The Port of New Bedford, Massachusetts, the center of the East Coast commercial fishing industry, is offering mixed reaction to the Bureau of Ocean and Energy Management’s (BOEM) announcement Wednesday that the agency will conduct a wind energy lease auction for six areas totaling 480,000 acres of the New York Bight in February.
The New Bedford fishing fleet–the nation’s top-grossing fleet–relies heavily on the fishing grounds of the New York Bight for its success. Given the importance of the Bight, New Bedford Mayor Jon Mitchell and the New Bedford Port Authority (NBPA) have been actively engaged with BOEM regarding the development of the Bight for offshore wind energy projects.
In an April 2021 letter to BOEM Director Amanda Lefton, Mayor Mitchell, as Chairman of the Port Authority, recommended changes in the configuration of the proposed Bight lease areas to help reduce the impact on the Atlantic sea scallop industry and other fish species principally landed in New Bedford.
Specifically, the Mayor called for the southeastern boundary of the Bight’s Hudson South lease area to be shifted 5 miles to the west. The Mayor’s letter was followed in August 2021 by a second letter further explaining the need for a boundary adjustment.
With its announcement yesterday, BOEM responded to the New Bedford requests, agreeing to shift the boundary in question 2.5 miles to the west, as well as reducing the size of another Bight lease area, the so-called “Central Bight” area.
Mayor Mitchell commented on yesterday’s developments, “The overarching lesson from yesterday’s announcement is the importance of staying engaged and offering pragmatic solutions that are responsive to the concerns of both wind proponents and fishing interests. I appreciate the willingness of Director Lefton and the BOEM team to listen and adjust their approach based on the strength of the case we have made to them.”
Mitchell added, “This is by no means to say that the Port’s concerns with BOEM’s approach to offshore wind development in the Bight are all addressed. We will continue to call on BOEM to use the wind project permitting process to minimize the economic impact on commercial fishing, and, equally important, to ensure fishermen are compensated for any economic damages caused by wind project development.”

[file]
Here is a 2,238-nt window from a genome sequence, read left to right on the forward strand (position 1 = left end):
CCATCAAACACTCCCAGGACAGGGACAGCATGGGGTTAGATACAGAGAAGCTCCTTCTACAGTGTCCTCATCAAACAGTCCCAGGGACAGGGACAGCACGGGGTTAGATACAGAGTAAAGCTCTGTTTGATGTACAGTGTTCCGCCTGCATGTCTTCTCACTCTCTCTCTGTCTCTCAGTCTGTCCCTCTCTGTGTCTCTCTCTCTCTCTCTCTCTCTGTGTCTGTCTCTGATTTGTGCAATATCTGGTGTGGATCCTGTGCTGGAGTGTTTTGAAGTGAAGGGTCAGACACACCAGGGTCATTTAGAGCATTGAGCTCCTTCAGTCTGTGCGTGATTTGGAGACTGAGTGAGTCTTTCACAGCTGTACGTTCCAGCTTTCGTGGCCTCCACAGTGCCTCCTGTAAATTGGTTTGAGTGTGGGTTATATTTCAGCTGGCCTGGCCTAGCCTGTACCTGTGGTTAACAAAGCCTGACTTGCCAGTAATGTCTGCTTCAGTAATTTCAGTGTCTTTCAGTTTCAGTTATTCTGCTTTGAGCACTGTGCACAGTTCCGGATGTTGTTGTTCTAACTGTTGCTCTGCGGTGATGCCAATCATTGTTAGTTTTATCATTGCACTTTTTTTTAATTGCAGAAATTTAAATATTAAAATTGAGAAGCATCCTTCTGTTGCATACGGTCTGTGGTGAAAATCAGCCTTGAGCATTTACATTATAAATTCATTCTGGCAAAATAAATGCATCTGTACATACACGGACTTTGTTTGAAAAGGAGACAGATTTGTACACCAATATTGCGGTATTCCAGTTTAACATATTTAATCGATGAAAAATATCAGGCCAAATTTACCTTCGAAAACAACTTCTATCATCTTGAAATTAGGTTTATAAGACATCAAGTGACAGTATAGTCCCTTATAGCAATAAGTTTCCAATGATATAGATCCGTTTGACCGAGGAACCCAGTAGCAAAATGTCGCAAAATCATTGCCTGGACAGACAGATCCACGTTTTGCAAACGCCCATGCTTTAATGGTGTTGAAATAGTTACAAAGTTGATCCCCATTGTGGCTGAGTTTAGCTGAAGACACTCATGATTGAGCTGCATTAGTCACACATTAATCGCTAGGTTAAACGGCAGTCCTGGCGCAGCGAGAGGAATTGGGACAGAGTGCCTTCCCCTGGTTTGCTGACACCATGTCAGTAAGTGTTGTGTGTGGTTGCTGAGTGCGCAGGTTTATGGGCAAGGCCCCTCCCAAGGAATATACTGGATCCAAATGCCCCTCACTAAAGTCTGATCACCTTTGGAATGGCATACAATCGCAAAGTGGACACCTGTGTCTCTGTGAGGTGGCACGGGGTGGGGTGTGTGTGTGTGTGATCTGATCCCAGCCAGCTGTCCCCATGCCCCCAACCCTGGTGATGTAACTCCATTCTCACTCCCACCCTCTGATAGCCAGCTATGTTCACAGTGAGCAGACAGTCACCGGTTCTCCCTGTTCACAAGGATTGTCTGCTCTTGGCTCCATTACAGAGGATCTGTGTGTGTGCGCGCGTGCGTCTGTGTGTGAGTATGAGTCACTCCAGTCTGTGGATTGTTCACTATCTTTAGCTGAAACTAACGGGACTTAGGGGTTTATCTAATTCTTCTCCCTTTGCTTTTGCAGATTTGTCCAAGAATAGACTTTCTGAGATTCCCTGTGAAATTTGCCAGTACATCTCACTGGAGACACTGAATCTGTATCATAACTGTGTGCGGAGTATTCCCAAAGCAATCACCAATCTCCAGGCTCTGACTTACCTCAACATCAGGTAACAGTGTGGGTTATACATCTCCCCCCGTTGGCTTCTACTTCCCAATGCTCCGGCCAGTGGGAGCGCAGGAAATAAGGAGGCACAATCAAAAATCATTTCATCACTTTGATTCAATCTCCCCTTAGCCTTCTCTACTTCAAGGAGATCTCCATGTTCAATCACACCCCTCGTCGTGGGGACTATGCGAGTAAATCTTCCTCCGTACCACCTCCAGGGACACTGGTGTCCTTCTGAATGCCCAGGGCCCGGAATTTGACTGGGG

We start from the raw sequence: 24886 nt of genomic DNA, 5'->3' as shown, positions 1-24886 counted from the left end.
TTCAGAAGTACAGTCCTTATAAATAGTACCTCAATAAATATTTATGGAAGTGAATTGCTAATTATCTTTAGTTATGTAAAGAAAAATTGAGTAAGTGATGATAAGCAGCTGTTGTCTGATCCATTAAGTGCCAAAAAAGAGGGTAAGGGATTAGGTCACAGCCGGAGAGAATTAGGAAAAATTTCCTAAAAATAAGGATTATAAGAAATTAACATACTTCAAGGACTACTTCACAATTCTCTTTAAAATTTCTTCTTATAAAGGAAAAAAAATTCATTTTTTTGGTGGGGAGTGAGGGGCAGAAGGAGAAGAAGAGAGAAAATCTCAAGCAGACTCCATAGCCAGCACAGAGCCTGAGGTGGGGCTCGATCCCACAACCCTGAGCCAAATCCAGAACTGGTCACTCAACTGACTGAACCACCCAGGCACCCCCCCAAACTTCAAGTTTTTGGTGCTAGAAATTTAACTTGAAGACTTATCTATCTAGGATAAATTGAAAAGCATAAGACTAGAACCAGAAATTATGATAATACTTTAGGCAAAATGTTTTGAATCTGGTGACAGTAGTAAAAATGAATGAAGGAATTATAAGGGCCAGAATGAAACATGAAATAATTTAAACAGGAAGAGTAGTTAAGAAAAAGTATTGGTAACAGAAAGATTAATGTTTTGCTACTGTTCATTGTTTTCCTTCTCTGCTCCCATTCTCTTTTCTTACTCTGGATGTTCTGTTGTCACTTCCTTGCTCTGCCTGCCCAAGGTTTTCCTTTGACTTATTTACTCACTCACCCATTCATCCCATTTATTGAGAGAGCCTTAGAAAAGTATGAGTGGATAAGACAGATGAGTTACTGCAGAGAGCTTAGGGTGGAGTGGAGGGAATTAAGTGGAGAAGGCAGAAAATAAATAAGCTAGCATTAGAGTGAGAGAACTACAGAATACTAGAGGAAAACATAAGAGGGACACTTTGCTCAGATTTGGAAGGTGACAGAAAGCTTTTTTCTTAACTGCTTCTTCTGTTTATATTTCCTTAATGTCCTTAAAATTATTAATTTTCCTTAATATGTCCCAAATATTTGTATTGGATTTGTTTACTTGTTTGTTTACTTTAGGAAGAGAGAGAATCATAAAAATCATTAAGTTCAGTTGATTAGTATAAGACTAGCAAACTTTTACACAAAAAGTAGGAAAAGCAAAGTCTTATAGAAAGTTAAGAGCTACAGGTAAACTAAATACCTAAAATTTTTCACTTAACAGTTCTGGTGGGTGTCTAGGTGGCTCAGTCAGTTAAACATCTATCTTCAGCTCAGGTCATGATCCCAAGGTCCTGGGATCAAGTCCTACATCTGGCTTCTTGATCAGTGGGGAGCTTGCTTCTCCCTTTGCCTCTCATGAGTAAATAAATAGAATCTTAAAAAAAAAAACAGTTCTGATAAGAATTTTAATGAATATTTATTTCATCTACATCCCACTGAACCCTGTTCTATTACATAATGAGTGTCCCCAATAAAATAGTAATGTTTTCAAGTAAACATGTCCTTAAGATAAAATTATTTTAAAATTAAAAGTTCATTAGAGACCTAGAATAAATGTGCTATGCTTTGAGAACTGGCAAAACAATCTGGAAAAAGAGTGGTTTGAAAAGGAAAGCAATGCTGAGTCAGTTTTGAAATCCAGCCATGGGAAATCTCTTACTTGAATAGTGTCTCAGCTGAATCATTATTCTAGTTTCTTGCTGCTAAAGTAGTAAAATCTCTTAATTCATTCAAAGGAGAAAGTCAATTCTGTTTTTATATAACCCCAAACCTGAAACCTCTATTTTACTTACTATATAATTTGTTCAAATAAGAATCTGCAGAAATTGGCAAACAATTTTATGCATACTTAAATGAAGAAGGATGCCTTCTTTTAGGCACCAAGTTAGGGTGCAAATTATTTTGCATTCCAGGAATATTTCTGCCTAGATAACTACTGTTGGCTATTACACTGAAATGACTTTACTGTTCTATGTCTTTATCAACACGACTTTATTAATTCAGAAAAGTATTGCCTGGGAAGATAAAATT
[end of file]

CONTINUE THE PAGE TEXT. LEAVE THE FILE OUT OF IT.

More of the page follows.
“I can’t emphasize enough how important the fishing industry is to our nation’s food security and how economically important the industry is to state economies of New England. The federal government should pursue a policy agenda that simultaneously takes into account the economic consequences to fishermen and the economic opportunities from offshore wind energy development. It’s not an “either/or” proposition. Federal regulators at BOEM and other agencies must consider both in all their decision-making,” said Mitchell.
For its part, New Bedford is uniquely positioned on issues of both economic impact and economic benefit. The Port is the largest and most profitable seafood port on the East Coast and also has the distinction of being home to the nation’s only purpose-built offshore wind staging facility, the New Bedford Marine Commerce Terminal. The nation’s first industrial-scale offshore wind project, Vineyard Wind, will begin staging from the Commerce Terminal in 2023.
Advocating for an effective mitigation strategy is part of the Port’s commitment to ensuring that offshore wind advances in ways that safeguard the viability of our commercial fishing industry. Of particular concern to the Port is BOEM’s mitigation approach, which remains limited to consideration of environmental impacts. The Port’s position is that wind project mitigation plans need to consider economic impacts, given the size of the fishing industry: Thirty percent of the nation’s $5.5 billion seafood industry is landed in the Northeast, with seafood landings in the Port of New Bedford itself worth $450 million annually. In New Bedford, the scallop fishery alone is responsible for $300 million in annual landings.
A 2019 economic impact study of the Port of New Bedford conducted by Martin Associates and Foth-CLE Engineering Group determined that the regional seafood industry’s economic contribution comprises 39,000 jobs, $11 billion in local economic impact, $162 million in direct state taxes and $391 million in direct federal taxes.
Mitigation efforts also need to acknowledge that economic disruptions to commercial fisheries from wind farms will be felt across multiple states, not just those whose waters will host wind projects. While wind projects may be built off the coast of New York and New Jersey, their impacts will not be limited to those states. Large volumes of sea scallops caught off the coast of New York and New Jersey are landed daily in New Bedford, and fishermen who live in New England regularly fish in federal waters off the coasts of New York and New Jersey. Commercial fishing is an interconnected, region-wide industry, and needs a mitigation plan that is similarly broad in its scope.
The Port has therefore advocated for BOEM to take a proactive approach to its fisheries mitigation efforts by establishing definitive minimum standards for the mitigation process and requiring developers to use specific measures and methodologies to mitigate the impacts of offshore wind projects.